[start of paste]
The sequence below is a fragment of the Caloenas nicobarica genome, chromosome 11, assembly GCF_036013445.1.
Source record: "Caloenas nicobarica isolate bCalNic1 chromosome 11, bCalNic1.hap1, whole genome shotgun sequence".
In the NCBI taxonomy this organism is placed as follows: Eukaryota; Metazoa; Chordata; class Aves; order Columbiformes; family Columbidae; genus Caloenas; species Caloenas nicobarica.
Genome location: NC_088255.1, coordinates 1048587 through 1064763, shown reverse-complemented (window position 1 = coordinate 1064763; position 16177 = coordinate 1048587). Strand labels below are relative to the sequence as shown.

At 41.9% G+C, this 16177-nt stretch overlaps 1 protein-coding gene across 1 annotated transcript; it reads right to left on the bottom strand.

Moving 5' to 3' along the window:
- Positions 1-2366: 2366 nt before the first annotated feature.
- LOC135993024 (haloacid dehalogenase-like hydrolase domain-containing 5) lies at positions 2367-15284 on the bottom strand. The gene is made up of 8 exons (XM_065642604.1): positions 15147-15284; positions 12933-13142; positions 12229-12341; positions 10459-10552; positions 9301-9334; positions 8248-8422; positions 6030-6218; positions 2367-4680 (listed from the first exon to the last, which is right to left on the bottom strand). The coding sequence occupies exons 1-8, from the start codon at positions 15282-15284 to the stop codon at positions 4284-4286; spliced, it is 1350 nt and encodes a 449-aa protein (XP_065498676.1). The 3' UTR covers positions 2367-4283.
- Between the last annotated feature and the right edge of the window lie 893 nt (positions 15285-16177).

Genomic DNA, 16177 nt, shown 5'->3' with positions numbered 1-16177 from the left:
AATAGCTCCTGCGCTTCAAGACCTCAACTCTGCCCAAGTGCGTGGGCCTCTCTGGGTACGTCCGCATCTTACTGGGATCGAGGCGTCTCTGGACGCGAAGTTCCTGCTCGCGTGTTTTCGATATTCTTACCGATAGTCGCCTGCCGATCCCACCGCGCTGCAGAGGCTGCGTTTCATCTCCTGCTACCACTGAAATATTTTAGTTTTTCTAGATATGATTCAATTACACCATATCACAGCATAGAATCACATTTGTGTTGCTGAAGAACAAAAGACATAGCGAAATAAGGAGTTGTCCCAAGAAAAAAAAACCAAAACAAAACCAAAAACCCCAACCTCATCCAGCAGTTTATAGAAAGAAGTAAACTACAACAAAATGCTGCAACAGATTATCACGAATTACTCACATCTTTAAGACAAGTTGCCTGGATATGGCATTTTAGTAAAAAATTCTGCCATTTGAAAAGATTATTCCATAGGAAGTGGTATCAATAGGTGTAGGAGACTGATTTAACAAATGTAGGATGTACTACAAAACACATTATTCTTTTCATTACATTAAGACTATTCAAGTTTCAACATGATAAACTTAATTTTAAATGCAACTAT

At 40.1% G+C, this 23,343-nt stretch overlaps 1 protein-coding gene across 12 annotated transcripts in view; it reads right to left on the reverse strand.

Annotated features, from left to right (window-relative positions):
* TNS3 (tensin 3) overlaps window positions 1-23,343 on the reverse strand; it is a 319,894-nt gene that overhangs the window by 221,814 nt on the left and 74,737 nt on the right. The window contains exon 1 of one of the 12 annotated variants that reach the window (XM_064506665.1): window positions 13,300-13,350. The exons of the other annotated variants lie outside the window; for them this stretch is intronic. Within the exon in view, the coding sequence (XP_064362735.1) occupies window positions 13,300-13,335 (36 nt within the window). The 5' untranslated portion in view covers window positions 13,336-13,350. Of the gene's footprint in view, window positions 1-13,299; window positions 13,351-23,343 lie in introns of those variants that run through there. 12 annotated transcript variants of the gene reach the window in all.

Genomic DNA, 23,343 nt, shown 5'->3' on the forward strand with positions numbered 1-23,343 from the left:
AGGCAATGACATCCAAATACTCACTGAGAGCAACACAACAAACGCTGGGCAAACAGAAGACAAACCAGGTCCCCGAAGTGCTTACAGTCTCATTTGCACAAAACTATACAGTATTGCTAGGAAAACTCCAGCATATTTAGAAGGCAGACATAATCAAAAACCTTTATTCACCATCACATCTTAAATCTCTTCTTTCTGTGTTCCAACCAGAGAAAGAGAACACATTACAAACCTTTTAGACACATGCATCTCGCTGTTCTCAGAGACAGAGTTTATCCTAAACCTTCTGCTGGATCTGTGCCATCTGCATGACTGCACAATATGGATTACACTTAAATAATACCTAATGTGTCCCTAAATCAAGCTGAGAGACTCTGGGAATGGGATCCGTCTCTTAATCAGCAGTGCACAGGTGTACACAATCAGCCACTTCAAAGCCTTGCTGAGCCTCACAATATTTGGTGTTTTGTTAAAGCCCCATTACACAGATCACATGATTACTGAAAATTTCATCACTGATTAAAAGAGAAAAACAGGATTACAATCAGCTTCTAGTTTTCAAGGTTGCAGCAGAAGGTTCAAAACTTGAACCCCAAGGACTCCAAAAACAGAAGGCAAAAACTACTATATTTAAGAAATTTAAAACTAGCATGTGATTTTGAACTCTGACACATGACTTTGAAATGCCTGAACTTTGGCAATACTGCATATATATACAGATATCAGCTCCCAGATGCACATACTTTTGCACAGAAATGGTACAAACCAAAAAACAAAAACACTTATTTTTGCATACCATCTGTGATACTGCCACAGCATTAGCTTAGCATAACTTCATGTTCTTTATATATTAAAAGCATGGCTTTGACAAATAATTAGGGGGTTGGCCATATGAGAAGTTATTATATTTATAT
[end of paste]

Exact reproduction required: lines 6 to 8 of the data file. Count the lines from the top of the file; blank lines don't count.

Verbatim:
Moving 5' to 3' along the window:
- Positions 1-2366: 2366 nt before the first annotated feature.
- LOC135993024 (haloacid dehalogenase-like hydrolase domain-containing 5) lies at positions 2367-15284 on the bottom strand. The gene is made up of 8 exons (XM_065642604.1): positions 15147-15284; positions 12933-13142; positions 12229-12341; positions 10459-10552; positions 9301-9334; positions 8248-8422; positions 6030-6218; positions 2367-4680 (listed from the first exon to the last, which is right to left on the bottom strand). The coding sequence occupies exons 1-8, from the start codon at positions 15282-15284 to the stop codon at positions 4284-4286; spliced, it is 1350 nt and encodes a 449-aa protein (XP_065498676.1). The 3' UTR covers positions 2367-4283.